Texas' Big Bend National Park offers otherworldly landscapes, spectacular vistas, and near-complete solitude.
Credit: Erich Schlegel / Washington Post / Getty Images

Crouched beside the flame of my camp stove, alien-looking mountain crags in the distance, and a strange insect picking its way across the martian desert at my feet, I start to feel like the lone survivor of a doomed space mission, my ship abandoned somewhere over the ridge. Not quite another planet, but almost as good: I'm deep in West Texas, in Big Bend National Park, one of the most eccentric and stunning wild places in the country. Situated along a remote stretch of the U.S.-Mexico border (the nearest airport is almost 250 miles away), it's been called America's forgotten park: as big as Yosemite, with less than a tenth of its visitors. Even in April, the end of high season, you can feel like you have its 1,252 square miles to yourself.

To reach most of the park, you'll need a four-wheel-drive, high-clearance vehicle: Much of the 150 miles of unpaved road is narrow, rocky, and fringed with razor-sharp lechuguilla and cactus, and can be washed out by flash floods. Big Bend is immense and wildly diverse, with cool mountain highlands, desert canyons, and lush river valleys. It's impossible to experience it all in one visit, but that's all right – you'll definitely want to come back.

Some people head straight into the mountains (the Chisos are the only range entirely contained within a national park). Rising out of the desert, they're a biological island, rich with wildflowers, pine forests, and hidden waterfalls, and home to the park's rebounding bear population. From Chisos Basin, you can set off on short hikes with hugely rewarding views (Lost Mine Trail, Window Trail), start the climb toward 7,825-foot Emory Peak, or head out for a few days of backpacking around the outer rim. If you're looking for a less rugged retreat, get on the waiting list for one of the adobe cottages here, built by the Civilian Conservation Corps in the 1930s.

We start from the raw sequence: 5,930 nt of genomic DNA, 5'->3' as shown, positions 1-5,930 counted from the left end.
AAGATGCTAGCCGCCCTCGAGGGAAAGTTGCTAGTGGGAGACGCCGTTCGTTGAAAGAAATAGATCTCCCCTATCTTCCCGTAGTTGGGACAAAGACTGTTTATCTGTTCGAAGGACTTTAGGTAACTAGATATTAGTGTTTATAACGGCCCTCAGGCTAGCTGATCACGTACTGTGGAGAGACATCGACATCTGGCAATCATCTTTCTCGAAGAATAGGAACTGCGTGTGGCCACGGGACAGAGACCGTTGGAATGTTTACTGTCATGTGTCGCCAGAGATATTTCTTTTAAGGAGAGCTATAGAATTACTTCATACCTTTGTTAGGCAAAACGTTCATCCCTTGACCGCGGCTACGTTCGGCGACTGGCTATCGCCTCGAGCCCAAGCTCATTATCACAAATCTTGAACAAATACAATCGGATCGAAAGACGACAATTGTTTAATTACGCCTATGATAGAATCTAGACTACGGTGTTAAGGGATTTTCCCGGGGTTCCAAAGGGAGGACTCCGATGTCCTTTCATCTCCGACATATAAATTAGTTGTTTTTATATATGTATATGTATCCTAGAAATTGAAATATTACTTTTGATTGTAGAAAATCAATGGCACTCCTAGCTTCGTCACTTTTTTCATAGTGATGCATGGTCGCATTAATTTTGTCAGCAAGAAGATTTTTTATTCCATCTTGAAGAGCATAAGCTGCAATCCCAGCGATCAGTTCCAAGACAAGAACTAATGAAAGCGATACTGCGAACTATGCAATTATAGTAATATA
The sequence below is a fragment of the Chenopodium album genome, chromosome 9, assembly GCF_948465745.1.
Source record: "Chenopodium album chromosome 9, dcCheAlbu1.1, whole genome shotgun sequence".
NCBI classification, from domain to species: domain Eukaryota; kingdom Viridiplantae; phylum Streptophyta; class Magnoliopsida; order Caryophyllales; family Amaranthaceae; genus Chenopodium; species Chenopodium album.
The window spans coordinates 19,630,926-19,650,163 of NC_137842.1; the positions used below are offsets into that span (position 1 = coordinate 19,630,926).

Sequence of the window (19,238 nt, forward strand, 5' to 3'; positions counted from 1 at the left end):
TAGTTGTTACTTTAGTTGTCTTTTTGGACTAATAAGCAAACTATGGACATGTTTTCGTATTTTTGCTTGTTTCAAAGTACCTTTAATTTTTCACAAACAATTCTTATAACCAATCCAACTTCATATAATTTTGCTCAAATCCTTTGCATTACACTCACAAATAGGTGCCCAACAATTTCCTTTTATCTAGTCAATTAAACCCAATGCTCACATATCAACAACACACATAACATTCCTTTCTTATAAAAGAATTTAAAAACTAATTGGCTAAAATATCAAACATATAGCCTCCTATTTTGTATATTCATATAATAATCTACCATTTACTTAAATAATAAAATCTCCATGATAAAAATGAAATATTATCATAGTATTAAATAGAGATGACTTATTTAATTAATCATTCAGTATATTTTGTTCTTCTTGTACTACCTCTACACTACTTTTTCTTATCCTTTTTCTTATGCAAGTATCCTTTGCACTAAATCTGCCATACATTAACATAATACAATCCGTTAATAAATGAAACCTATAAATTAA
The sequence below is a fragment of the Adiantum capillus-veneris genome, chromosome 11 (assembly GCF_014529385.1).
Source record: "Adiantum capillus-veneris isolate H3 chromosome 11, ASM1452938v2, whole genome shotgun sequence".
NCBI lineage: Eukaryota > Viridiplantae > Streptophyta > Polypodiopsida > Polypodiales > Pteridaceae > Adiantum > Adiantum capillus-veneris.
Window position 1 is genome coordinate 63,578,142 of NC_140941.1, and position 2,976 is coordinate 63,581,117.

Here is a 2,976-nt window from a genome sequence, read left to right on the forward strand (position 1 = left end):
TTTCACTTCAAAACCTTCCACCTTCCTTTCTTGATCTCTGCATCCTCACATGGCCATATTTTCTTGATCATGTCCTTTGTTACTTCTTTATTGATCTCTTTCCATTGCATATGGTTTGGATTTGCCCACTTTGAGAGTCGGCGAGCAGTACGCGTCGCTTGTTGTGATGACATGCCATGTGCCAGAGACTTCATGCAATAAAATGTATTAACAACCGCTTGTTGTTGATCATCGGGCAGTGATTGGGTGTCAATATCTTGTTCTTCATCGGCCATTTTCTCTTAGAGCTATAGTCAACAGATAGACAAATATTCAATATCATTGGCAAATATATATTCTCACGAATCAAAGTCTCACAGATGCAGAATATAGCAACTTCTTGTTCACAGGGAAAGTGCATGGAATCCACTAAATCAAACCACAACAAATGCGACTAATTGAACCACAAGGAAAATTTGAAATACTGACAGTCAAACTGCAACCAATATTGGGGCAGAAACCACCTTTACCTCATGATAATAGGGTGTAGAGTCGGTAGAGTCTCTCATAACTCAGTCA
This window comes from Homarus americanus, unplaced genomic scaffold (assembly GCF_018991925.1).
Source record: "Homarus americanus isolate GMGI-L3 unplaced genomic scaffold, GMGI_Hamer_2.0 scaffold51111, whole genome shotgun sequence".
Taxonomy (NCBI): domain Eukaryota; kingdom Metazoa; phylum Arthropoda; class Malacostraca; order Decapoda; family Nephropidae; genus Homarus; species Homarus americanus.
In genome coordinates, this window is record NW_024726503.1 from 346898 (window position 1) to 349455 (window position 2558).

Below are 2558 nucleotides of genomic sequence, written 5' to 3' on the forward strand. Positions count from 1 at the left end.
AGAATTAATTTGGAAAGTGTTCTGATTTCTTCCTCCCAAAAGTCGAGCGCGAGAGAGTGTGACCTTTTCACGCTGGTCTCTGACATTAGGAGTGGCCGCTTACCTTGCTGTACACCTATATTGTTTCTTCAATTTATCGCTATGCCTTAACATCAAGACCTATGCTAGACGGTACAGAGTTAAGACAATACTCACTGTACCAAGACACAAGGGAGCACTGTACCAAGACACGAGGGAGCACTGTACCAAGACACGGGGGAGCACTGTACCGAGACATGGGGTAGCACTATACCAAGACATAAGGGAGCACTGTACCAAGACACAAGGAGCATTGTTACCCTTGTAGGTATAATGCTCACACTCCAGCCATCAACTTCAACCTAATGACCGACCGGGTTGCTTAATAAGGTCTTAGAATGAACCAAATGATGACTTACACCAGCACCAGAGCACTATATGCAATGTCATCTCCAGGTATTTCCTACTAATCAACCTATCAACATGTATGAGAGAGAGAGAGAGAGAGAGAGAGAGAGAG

Depending on river levels, you can also explore the park by raft or kayak, drifting down the Rio Grande through towering canyons, shooting the occasional Class IV rapids, and camping along the sandy bank, all with Mexico just a stone's throw away.

I'd made the eight-hour drive from Austin, much of it down empty, hypnotically straight roads, past dusty ranches and oil fields – a landscape that's lent its way-off-the-grid credibility to movies like 'No Country for Old Men' and 'There Will Be Blood'. My plan was to make my way across the park over five days, from the eastern desert basin, through the Chisos, and down to the Santa Elena Canyon in the west.

Big Bend is a perfect place to find solitude – night after night, I scan the 360-degree views to the horizon and never once see another human being – but there's something about the landscape that defies loneliness. The giant, ghostly wheel of the Milky Way is bright overhead, and comets blaze across the sky so often I stop counting. (Last year, Big Bend's night skies were measured as the darkest in the Lower 48, ranking it one of the 10 best places on Earth to see stars.) A pair of jackrabbits zigzag past at full speed; they're potentially dinner for a host of predators from snakes to bobcats to golden eagles. It takes a while to detect, but there's life everywhere: I come across tarantulas the size of dinner plates, snorting javelina (bristly wild-pig-like foragers known to raid campsites), burros, coyotes, and roadrunners; I catch sight of a mountain lion, just before it dissolves back into high, coppery grasses.

One morning, I make the short hike to Ernst Tinaja (a tinaja is a hollow in the rock where water collects). It's a popular hike, but I'm all alone in the canyon, following the smooth ledges of white limestone into a corridor of red shale, the pools of dark water hazy behind clouds of yellow butterflies that seem to hang in Disneyesque counterpoint to the harshness of the place.